On March 25, 2014, the Budapest 18th, 19th and 20th District Court  exonerated the protesters on all charges (source in Hungarian).

Rift with Prime Minister Orbán 

The Orbán government formed after the Fidesz victory in the 2014 National Assembly election launched a campaign under the direction of new National Development Minister Miklós Seszták to reduce the economic power of party-affiliated oligarchs, notably Simicska (see sources A and B in Hungarian and Cleft in the Monolith). 

First, the government initiated the National Assembly’s June 11, 2014 adoption of a new tax on advertising revenue that will significantly reduce the profits of the television station (Hír TV), newspaper (Magyar Nemzet), radio stations (Class FM and Lánchíd Rádió) and advertising companies (Mahir Cityposter and Publimont) under Simicska’s ownership (source in Hungarian).

Second, Prime Ministry chief János Lázár and Deputy State Secretary Nándor Csepreghy confirmed in July 2014 that the government would require construction companies that had built roads in Hungary pursuant to state contracts between 2007 and 2014, such the Simicska-owned Közgép, to pay an estimated 70 to 100 billion euros in probable European Union fines for failing to use asphalt conforming to EU regulations in construction of the roads (source A and B in Hungarian).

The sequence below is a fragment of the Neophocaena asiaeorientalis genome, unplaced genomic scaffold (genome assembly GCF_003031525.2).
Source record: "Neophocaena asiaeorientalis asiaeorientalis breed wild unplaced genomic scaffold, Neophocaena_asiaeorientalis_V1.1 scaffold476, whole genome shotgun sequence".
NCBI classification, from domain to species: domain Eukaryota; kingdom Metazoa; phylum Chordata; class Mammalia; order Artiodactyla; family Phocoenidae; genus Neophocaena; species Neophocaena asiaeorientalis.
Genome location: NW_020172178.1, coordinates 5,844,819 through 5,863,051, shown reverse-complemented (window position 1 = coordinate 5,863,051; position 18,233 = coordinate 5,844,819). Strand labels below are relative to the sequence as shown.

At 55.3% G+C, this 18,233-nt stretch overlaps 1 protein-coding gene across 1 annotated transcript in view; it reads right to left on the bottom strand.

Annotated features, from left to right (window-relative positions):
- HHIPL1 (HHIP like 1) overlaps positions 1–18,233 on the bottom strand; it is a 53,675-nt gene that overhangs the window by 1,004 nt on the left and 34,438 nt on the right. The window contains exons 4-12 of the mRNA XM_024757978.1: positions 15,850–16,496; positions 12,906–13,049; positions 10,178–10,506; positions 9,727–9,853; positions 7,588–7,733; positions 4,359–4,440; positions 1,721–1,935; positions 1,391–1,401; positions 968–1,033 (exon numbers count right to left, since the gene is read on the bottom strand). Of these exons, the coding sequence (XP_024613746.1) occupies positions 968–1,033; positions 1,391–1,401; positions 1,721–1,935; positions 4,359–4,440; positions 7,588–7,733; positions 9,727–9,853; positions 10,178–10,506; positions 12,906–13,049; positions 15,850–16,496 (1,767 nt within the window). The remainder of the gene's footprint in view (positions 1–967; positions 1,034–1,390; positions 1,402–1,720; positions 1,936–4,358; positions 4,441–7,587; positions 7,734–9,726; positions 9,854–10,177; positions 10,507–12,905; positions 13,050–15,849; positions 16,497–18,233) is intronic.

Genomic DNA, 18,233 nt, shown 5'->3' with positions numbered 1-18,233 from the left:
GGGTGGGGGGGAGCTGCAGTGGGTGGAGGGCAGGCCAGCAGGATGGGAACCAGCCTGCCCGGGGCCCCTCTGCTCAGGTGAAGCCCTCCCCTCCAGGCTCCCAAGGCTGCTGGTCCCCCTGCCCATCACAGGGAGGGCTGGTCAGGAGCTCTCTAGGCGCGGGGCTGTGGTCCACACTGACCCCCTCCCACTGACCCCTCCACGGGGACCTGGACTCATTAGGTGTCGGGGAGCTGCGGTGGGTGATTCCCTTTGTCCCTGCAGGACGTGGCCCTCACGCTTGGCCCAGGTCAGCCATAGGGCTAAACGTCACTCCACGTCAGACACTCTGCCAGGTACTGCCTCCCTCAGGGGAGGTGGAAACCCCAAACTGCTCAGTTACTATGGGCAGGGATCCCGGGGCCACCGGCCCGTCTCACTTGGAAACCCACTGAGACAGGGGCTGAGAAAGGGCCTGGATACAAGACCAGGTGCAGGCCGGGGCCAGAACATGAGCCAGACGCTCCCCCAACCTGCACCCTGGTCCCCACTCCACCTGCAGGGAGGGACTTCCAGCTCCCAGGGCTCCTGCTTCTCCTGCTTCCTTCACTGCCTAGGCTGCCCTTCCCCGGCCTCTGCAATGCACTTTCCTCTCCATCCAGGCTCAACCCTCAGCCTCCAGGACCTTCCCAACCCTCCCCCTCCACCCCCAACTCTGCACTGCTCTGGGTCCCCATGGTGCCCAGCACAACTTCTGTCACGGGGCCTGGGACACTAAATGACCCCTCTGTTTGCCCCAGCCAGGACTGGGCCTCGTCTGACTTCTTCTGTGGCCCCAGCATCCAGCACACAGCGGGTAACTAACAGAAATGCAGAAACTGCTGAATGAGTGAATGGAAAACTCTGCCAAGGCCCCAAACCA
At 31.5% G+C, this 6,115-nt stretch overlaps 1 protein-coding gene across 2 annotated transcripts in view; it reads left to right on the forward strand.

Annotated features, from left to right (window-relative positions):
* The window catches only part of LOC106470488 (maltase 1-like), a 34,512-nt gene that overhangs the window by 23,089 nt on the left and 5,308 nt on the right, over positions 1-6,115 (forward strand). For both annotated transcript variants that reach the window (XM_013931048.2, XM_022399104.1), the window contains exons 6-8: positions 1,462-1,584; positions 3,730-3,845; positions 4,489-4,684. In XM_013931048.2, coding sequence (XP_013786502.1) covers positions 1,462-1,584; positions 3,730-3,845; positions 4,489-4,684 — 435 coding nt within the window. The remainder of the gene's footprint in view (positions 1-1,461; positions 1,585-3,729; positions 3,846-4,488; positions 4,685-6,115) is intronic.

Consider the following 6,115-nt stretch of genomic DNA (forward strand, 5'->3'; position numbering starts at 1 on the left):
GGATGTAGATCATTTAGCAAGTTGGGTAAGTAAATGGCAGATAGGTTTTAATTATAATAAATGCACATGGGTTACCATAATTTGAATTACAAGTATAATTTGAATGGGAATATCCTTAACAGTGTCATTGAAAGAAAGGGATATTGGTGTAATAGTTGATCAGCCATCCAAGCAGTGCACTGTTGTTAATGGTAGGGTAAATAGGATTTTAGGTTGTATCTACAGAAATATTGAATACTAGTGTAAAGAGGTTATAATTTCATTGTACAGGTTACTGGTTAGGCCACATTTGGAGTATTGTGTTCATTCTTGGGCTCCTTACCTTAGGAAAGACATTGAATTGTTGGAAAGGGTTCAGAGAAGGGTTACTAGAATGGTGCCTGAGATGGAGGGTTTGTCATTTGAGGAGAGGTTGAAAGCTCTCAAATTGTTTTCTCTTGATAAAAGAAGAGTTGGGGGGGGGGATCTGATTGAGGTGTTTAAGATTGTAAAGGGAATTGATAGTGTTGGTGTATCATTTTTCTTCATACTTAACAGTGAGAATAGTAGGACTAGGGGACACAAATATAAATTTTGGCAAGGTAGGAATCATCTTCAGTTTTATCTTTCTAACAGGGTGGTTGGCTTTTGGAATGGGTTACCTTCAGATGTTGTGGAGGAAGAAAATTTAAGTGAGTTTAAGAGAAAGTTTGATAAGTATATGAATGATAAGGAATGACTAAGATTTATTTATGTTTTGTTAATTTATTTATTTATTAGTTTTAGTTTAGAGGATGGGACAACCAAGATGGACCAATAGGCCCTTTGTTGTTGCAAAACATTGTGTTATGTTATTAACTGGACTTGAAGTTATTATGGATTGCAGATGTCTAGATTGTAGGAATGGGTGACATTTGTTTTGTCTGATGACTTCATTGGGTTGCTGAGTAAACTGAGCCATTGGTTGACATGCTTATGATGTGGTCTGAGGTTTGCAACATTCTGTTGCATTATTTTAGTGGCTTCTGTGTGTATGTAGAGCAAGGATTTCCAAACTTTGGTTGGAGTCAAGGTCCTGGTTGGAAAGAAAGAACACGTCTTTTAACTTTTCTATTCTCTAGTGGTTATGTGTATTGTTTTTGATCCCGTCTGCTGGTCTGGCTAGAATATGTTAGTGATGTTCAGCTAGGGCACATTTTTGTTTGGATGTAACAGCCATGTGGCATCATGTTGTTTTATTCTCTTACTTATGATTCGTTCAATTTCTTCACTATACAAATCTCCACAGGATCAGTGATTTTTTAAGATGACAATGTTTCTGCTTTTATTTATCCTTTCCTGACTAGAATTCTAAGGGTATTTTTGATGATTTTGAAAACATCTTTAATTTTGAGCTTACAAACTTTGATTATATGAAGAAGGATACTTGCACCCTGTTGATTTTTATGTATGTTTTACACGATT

Third, on October 10, 2014, the government founded an organization called the National Communications Office (Nemzeti Kommunikációs Hivatal) go conduct its advertising operations, thus depriving Simicska-owned Mahir Cityposter and Publimont of a significant source of previous revenue (source A and B in Hungarian).

June 2, 2014 on-line issue of Magyar Nemzet: "

“‘Blow Below the Belt” for Media Enterprises: title of article on the advertising-revenue tax from the June 2, 2014 on-line edition of Magyar Nemzet.

Simicska ostensibly voiced his objection to the above measures through his indirectly owned pro-government daily Magyar Nemzet, which until the summer of 2014 had expressed steadfast support for the policies of the Orbán administration (source A and B in Hungarian for information regarding Simicka’s partial ownership of the newspaper).